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gi

gilding, gold-foil

WMP
Iban peradathin plate or leaf of metal, foil, tinsel
Malay peradatinsel; told foil; thin plate of precious metal
Old Javanese paradaquicksilver; gold-leaf
Tae' paradapaint, pigment; also: anything used like paint, as tar
Buginese paradapaint
Makasarese batu paradared or yellow stone the scrapings of which are used ... to make paint rappo parada a fruit the seeds of which yield a red dye: Bixa orellana; to gild; to paint
Wolio paradhatinfoil

Borrowing. Wilkinson (1959) gives Malay perada as a Portuguese loan, and Richards (1981) appears to have followed Wilkinson in assuming a similar source for Iban perada. In view of the Sanskrit provenance of Old Javanese parada, however, a Sanskrit source for all forms appears more likely.

ginger tea

WMP
Sambal (Botolan) tahóʔginger tea
Tagalog tahótea made from ginger
Cebuano táhuʔginger tea; have ginger tea

Borrowing from Tagalog.

girls:   term of address for girls

WMP
Malay endokfriendly form of address used by a woman to a female friend or by a man to his wife
CMP
Manggarai endukMiss, form of address used with a young woman

Borrowing from Malay.

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gl

glue

WMP
Ilokano kólaglue, paste; adhesive
  kolá-anto seal with glue; to glue, paste
Bikol kúla ~ kólaglue
Hanunóo kúlaglue, paste, made of tree sap
Cebuano kulá ~ kúlaglue to hold something together

Borrowing of Spanish cola ‘glue’.

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gn

gnat

Formosan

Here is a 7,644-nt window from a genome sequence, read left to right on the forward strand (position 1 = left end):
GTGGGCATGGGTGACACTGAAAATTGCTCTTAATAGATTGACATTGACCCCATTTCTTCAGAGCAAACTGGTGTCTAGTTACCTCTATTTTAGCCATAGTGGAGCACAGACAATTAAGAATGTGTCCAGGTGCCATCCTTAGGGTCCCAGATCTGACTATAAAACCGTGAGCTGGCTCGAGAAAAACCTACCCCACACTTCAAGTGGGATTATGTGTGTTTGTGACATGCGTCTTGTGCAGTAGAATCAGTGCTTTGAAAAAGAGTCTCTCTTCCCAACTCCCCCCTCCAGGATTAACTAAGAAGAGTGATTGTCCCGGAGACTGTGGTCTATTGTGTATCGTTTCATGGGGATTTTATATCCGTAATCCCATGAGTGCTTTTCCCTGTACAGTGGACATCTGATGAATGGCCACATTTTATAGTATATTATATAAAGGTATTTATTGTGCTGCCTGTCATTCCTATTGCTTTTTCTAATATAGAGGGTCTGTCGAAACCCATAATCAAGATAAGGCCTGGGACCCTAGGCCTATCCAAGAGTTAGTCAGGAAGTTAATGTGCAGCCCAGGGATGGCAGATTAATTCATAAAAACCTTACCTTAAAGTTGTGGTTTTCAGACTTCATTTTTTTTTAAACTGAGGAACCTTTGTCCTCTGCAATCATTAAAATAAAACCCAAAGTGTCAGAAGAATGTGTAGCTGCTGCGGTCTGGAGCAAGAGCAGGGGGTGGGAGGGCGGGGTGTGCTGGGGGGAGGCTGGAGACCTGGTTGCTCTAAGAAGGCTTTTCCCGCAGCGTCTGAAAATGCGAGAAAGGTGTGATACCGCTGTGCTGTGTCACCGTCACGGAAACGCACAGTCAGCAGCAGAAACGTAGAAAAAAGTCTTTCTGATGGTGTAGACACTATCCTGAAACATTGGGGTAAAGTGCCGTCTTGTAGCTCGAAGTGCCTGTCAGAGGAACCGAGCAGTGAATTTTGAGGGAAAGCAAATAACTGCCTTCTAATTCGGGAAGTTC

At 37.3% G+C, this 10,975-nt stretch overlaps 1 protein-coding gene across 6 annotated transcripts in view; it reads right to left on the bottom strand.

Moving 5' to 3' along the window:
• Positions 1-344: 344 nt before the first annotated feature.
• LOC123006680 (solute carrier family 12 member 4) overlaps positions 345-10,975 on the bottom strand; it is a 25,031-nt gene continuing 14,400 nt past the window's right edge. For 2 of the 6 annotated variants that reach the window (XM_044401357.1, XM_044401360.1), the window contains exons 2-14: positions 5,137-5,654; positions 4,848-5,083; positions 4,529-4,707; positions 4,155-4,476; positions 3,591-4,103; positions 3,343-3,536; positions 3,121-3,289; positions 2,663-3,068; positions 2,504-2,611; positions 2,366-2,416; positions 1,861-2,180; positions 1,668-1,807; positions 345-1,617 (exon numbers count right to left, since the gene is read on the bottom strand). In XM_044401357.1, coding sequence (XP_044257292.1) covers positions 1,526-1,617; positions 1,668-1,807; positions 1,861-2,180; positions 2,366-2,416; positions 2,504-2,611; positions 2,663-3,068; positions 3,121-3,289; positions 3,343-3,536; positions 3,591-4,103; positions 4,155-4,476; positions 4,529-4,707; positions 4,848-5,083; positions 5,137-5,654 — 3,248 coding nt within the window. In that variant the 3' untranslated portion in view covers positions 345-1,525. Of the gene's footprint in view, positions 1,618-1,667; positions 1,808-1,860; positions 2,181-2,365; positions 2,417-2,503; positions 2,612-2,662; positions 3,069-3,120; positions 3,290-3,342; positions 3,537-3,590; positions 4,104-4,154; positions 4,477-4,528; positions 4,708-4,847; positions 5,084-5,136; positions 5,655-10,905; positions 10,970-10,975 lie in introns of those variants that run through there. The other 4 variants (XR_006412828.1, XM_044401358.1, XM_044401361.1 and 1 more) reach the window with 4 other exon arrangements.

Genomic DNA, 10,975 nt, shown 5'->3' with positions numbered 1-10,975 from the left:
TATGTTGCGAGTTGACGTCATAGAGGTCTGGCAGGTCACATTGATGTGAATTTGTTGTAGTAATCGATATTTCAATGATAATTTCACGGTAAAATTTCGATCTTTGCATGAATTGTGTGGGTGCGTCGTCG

Kavalan samuqa type of small gnat
Paiwan ta-tamekgnat

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go

(Dempwolff: *tepis ‘go around the edge’)

go:   circumambulate, go around the edge

WMP
Toba Batak topisgo around the edge
Javanese tepisedge, border, boundary

Borrowing from Javanese? Dempwolff (1938) reconstructed PAn *tepis ‘go around the edge’.

go ahead!, O.K.!

WMP
Pangasinan sígiexpression equivalent to ‘O.K.’, ‘go ahead!’, ‘all right’
Tagalog síge!go on! go ahead!
  i-sígito go ahead in doing some particular thing
  s<um>ígeto go ahead
  sigíh-anto go ahead and do something; to go on doing something
Tiruray sigito proceed, to continue
Tausug sigi-sigigoing on in rapid succession, happening over and over again, repeated often, continually

From Spanish sigue.

go ahead!:   alright, go ahead!

WMP
Ilokano dálego ahead!
Kapampangan dáleokay
Tagalog dálego ahead!

Apparently a borrowing of Spanish darle/dale ‘go ahead!’.

goat

xxx
Tontemboan mémbéʔgoat
WMP
Iban bimbigoat
Malay békbleat (of goat or sheep)
Minangkabau mem-bébékto bleat
Old Javanese wiwigoat
Mongondow bémbéʔgoat (in general)
Banggai mbefmbefgoat
Bare'e bémbégoat
Tae' bémbéʔgoat
Makasarese bémbégoat; mutton
Wolio bémbégoat
CMP
Rotinese biʔigoat, sheep
  biʔi inaewe
  biʔi maneram
Selaru bib, bibi-regoat
Yamdena mbimbigoat
Fordata bibigoat
Buruese bibi, pipigoat

Borrowing. The phonology of this form (with its mid-front vowel and prenasalized initial consonant in several languages) unmistakably indicates a lexical distribution resulting from diffusion. However, unlike most widespread loan distributions in island Southeast Asia it is difficult to attribute this one to borrowing from either Malay or Javanese. The terms in eastern Indonesia almost certainly were borrowed from some language of Sulawesi, most likely Buginese or Makasarese. The origin of the term in the languages of Sulawesi, however, remains unclear. The forms in Minangkabau and Malay suggest that this word, like the similar term for 'duck', is onomatopoetic. An independent term for 'goat' (*kandiŋ) is found in a number of the languages of Borneo and the Philippines, but the domestication of goats is certainly of secondary origin in island Southeast Asia. Perhaps, like the domestication of ducks, it was introduced during the Indianization of Sumatra and the Malay Peninsula by the 7th century A.D.